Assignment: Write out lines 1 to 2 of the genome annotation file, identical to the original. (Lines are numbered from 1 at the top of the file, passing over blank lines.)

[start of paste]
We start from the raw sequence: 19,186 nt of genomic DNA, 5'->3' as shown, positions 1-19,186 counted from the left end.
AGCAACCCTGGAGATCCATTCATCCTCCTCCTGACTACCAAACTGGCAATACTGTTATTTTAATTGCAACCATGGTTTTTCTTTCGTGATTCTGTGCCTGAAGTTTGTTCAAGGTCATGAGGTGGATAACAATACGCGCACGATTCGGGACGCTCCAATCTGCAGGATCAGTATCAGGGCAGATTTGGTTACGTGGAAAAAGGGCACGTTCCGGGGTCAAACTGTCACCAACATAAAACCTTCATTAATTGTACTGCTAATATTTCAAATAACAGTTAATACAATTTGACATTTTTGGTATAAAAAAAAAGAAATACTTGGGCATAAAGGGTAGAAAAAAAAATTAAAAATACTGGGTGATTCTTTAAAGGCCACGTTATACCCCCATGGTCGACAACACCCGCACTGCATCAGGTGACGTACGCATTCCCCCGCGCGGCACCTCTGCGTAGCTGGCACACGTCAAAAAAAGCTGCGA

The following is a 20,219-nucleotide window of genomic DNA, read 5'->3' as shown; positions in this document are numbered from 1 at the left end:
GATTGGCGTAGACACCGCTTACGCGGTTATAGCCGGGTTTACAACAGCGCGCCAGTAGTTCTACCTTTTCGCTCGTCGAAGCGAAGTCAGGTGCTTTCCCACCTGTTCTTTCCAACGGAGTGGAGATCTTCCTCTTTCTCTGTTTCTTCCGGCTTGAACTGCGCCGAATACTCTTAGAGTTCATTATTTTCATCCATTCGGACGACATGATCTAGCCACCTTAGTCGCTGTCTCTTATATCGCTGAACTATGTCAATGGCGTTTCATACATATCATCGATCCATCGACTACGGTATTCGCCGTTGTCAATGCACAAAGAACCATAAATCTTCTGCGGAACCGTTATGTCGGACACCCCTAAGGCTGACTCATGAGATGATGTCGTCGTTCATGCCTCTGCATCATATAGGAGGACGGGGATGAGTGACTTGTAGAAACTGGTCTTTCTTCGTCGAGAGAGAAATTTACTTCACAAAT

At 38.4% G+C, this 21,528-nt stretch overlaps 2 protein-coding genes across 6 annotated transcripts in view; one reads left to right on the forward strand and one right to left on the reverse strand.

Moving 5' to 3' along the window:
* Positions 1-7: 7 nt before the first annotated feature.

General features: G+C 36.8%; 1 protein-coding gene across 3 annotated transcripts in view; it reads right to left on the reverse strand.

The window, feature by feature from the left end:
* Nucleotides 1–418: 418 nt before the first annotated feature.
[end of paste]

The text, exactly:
We start from the raw sequence: 19,186 nt of genomic DNA, 5'->3' as shown, positions 1-19,186 counted from the left end.
AGCAACCCTGGAGATCCATTCATCCTCCTCCTGACTACCAAACTGGCAATACTGTTATTTTAATTGCAACCATGGTTTTTCTTTCGTGATTCTGTGCCTGAAGTTTGTTCAAGGTCATGAGGTGGATAACAATACGCGCACGATTCGGGACGCTCCAATCTGCAGGATCAGTATCAGGGCAGATTTGGTTACGTGGAAAAAGGGCACGTTCCGGGGTCAAACTGTCACCAACATAAAACCTTCATTAATTGTACTGCTAATATTTCAAATAACAGTTAATACAATTTGACATTTTTGGTATAAAAAAAAAGAAATACTTGGGCATAAAGGGTAGAAAAAAAAATTAAAAATACTGGGTGATTCTTTAAAGGCCACGTTATACCCCCATGGTCGACAACACCCGCACTGCATCAGGTGACGTACGCATTCCCCCGCGCGGCACCTCTGCGTAGCTGGCACACGTCAAAAAAAGCTGCGA